Farm Safety And Propane--All Your Burning Questions Answered


Around the farm, there are many uses for propane gas, from grain drying to equipment fueling to building heating. A 2014 study by the Propane Education & Research Council shows that 40 percent of farms in the US use propane in one way or another. And farmers are continuing to find new ways to use it. With the growing popularity of propane as a source of fuel, it makes sense to educate those who use it--particularly those in the agricultural industry--regarding its basic properties and safety protocols.

Why do I need to be careful around propane?

Propane is a liquid fuel that is stored under pressure and becomes extremely flammable when it mixes with air. The smallest spark or flame can ignite propane gas. Liquid propane can cause severe freeze burns if it touches your skin. In most systems, propane is vaporized, becoming a gas, before it leaves the tank. 

To add to how dangerous it is, propane is also colorless and odorless, making it hard to detect a leak. If a person inhales enough propane, it can lead to headaches, nausea, dizziness, and even unconsciousness. An odorant called ethyl-mercaptan is added to propane to increase the chance that an individual will smell a propane leak before it becomes too much of a threat.

What are some of the basic measures I should take to remain safe around propane?

  • Become familiar with the smell of propane so you can detect a leak. Many describe propane as smelling like rotten eggs or a dead animal. If you detect even the faintest odor, you should respond immediately and contact the correct authorities.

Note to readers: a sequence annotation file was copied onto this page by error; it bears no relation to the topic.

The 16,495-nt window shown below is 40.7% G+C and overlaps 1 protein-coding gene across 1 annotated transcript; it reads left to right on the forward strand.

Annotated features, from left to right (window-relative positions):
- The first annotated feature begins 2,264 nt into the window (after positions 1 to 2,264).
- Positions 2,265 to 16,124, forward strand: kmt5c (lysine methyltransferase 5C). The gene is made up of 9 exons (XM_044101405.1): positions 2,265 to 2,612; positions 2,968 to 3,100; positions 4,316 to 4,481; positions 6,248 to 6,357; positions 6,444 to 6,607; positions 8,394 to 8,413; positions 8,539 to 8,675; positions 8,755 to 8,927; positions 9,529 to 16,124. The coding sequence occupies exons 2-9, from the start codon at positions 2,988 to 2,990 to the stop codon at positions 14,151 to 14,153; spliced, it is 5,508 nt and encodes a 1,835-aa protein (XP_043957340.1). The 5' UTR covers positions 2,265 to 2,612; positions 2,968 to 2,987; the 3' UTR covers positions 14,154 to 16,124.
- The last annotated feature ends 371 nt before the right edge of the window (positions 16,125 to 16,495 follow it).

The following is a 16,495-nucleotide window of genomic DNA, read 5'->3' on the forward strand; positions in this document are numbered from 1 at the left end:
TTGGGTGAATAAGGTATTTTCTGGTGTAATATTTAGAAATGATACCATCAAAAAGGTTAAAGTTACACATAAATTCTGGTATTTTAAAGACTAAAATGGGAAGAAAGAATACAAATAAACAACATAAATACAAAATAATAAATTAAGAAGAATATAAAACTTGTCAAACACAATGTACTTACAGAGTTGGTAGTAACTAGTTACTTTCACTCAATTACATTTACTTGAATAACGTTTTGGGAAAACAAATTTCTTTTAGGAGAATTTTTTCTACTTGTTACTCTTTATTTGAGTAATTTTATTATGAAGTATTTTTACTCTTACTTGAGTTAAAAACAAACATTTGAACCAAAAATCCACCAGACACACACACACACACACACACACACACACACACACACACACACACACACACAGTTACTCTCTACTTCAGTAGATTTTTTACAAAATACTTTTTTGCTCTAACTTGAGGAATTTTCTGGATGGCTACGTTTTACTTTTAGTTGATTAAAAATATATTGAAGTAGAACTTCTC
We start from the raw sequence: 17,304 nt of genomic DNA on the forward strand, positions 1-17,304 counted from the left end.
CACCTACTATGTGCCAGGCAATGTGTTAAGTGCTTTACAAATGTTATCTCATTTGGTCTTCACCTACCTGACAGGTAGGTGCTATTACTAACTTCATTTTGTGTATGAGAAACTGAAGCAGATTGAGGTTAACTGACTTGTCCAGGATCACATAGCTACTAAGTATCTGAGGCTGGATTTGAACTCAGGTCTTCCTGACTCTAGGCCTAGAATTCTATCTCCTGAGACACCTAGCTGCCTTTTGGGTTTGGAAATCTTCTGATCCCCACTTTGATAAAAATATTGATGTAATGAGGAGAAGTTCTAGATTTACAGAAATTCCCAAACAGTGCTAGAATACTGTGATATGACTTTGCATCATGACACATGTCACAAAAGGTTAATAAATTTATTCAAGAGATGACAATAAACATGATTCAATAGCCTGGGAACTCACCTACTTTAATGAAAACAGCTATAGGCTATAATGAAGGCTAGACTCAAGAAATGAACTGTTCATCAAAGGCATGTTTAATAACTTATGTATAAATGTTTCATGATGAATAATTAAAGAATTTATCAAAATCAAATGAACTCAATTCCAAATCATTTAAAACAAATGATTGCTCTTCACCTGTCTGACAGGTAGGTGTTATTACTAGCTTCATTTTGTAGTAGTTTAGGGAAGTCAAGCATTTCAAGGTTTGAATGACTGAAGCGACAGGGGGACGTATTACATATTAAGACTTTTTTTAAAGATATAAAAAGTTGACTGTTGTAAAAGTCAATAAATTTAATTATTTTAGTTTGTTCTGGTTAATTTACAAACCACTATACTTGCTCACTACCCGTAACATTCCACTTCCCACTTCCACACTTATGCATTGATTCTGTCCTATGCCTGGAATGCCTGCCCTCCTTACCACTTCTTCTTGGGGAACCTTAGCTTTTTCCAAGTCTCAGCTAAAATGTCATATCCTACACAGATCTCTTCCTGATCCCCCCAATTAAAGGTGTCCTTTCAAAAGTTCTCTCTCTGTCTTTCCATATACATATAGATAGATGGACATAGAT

• Avoid open flames and sparks near any propane source. Due to its extreme flammability, it is required to have a no smoking policy within 25 feet of the tank.
  • If working with liquid propane, wear protective gear. Propane has a boiling point of -44 degrees Fahrenheit, meaning any contact between liquid propane and your skin can result in severe freeze burns or frostbite.
  • ​Become familiar with the proper methods for dispensing propane into equipment. The Propane Education & Research Council has a manual that trains individuals on proper dispensing of propane.
  • If you smell a leak, immediately turn off the propane tank and evacuate everyone from the area. Do not use any electrical appliances in the area. Contact your local emergency responders from a safe place away from the leak.


11 December 2014

Exploring Seed Types and Growth

Hi there, I am Ella Riddel. I am excited to share all of the knowledge I have gathered over the years about seeds. All of our fruits, vegetables, and flowers sprout from seeds that arrived from all over the world. Each type of seed has a preference about the ideal conditions for growth. In most cases, seeds planted outside of their season will not even sprout. Other seeds may just lie dormant until the right conditions arrive. The way the seed works to produce a plant never fails to amaze me. Furthermore, plants reach maturity and produce seeds of their own to continue this natural cycle. I hope you come by my website on a regular basis to soak in information about seeds. Thank you for visiting. I will see you again soon.